This project will perform a series of high-fidelity multiphysics calculations to compute a set of hot channel factors for a lead-cooled fast reactor design using DOE-NEAMS codes.
Under a multi-laboratory effort, DOE is designing the VTR, a proposed experimental nuclear reactor based on fast spectrum sodium-cooled technology. Upon operation, the facility will be used to assess the performance of irradiated materials such as accident-tolerant fuel for inclusion in U.S. advanced nuclear reactor technology. Design for the fuel assemblies is relatively mature; however, the control assembly design has not been finalized due to competing parameters which have not yet been optimized. Multiphysics simulation will be applied to analyze peak temperatures in both the control assembly and fuel assembly for a specific control assembly design. Designs for core components having a significant impact on the flow through the VTR assemblies have also not been finalized. The pressure drop induced by the required core components is a key design parameter for which uncertainty must be minimized. Accurately predicting pressure drop across complex component designs requires detailed simulations to properly resolve important flow features. High fidelity simulation will be applied to yield pressure drop data which will directly impact design decisions for these components and the overall plant design.
High fidelity multiphysics simulations will also be performed for the lead-cooled fast reactor (LFR) being developed by Westinghouse Electric Company, a world leader in the development and commercialization of nuclear power plants. Known as a leader in thermal, light water reactor technology, the company is expanding its portfolio with advanced designs including non-water coolant and fast spectrum systems due to the potential efficiency and safety of such systems.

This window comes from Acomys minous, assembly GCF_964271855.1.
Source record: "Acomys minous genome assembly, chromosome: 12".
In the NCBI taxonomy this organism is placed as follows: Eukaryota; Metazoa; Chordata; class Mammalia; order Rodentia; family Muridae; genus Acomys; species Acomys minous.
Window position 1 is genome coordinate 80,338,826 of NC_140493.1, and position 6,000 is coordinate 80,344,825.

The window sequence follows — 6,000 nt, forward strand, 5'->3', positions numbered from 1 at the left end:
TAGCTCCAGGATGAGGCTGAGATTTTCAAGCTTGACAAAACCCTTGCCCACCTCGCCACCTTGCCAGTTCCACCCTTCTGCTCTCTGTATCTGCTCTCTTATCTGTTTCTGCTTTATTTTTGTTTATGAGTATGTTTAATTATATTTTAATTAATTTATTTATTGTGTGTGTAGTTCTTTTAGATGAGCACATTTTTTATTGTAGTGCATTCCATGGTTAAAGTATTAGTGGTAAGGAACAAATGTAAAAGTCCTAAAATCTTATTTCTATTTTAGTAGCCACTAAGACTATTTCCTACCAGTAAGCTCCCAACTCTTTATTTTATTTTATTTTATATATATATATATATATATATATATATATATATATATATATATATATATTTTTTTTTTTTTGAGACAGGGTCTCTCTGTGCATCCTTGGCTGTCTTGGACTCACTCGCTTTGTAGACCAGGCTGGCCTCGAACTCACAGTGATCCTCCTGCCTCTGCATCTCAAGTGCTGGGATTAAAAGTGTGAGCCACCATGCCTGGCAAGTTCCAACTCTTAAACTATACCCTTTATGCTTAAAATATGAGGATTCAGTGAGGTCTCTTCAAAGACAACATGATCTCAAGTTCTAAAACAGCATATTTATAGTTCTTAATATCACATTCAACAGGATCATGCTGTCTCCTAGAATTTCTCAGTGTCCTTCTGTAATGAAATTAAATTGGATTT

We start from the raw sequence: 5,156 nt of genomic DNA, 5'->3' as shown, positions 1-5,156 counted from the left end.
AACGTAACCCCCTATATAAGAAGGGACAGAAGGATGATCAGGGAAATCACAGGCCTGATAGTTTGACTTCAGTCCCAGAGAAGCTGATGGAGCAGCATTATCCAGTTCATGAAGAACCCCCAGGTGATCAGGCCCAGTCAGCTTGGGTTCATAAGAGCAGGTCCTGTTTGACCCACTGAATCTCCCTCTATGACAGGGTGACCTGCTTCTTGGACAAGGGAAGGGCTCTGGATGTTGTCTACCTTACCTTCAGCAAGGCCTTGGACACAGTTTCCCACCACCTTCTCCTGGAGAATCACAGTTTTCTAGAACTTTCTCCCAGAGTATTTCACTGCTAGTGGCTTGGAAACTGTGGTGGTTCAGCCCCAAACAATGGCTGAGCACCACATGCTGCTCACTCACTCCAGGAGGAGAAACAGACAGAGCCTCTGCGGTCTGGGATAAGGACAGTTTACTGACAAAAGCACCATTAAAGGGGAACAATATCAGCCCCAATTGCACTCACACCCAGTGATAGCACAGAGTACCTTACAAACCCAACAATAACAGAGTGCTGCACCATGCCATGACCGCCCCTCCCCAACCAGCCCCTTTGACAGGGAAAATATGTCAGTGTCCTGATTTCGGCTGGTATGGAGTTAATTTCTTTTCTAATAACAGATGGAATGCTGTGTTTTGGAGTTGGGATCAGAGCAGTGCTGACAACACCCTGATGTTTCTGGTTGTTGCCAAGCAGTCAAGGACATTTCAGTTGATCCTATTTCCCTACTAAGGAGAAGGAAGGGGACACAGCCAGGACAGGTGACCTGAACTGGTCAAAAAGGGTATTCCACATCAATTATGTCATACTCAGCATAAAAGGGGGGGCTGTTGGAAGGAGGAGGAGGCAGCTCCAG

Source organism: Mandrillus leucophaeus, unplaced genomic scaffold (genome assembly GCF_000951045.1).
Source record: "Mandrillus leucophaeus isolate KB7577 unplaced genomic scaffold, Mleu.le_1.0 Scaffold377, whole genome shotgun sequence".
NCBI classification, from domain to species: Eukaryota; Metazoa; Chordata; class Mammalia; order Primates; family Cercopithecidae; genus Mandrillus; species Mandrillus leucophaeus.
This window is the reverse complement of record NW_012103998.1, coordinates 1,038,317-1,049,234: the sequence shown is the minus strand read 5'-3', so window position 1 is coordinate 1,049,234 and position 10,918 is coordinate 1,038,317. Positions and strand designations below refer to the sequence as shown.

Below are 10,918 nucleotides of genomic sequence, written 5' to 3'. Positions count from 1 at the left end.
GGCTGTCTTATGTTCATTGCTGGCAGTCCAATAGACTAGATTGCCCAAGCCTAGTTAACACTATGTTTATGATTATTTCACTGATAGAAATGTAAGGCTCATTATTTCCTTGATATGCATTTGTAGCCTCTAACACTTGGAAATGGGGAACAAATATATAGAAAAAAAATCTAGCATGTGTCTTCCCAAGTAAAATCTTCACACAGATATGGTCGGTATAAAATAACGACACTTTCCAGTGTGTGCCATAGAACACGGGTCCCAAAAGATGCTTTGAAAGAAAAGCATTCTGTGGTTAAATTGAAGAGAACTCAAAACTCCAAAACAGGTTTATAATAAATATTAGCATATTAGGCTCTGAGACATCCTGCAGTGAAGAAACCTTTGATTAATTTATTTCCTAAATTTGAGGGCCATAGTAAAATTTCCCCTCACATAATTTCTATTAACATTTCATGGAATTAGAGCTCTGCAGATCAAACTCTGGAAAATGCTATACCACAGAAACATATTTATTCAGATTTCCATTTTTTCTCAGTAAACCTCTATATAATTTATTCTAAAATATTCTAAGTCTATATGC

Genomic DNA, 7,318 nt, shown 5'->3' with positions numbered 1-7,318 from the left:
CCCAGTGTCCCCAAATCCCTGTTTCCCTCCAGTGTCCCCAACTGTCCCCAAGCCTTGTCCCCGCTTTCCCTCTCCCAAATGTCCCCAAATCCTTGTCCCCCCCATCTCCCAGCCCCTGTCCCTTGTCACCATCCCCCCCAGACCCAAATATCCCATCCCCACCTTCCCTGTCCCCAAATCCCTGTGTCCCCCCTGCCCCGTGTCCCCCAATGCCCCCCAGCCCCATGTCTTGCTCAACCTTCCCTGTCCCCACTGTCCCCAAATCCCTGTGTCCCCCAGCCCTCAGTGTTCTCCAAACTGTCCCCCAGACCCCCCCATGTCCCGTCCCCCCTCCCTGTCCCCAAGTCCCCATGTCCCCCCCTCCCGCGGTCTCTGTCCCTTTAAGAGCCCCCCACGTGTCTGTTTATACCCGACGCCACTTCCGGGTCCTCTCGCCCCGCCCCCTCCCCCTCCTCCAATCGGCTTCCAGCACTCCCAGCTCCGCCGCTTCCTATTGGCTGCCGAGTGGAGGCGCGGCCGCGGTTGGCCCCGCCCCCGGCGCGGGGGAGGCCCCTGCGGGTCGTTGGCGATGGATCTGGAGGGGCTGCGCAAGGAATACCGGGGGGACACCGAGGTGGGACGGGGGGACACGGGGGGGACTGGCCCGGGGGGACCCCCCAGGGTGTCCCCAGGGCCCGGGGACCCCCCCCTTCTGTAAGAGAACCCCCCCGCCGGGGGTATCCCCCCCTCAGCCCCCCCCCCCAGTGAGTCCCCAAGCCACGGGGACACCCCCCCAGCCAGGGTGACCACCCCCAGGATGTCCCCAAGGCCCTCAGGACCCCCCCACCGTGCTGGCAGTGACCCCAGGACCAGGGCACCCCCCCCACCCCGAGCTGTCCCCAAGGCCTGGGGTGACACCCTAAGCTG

Among other advantages, the Westinghouse LFR can be built at reduced cost, more efficiently utilize natural resources, and operate at higher thermal efficiencies than existing commercial light water reactors. Aligning national laboratory R&D with industry needs is a key priority, as indicated by a variety of funding opportunity announcements (DOE-NE’s GAIN Gateway for Accelerated Innovation in Nuclear program, ARPA-E’s MEITNER Modeling-Enhanced Innovations Trailblazing Nuclear Energy Reinvigoration program) and changes in DOE-NE programmatic direction. Therefore, a series of high fidelity multiphysics calculations will be performed to compute a set of hot channel factors (HCF) for this industry LFR design using DOE-NEAMS codes. HCFs are critical safety factors that account for how uncertainties in physical parameters, manufacturing tolerances, modeling approximations, or experiments impact the worst case scenario reactor temperatures. There are no historical HCF datasets available for LFRs, so the results of the proposed calculations will be very informative for the reactor technology industry; including Westinghouse, which has already identified priority hot channel factors to be assessed here.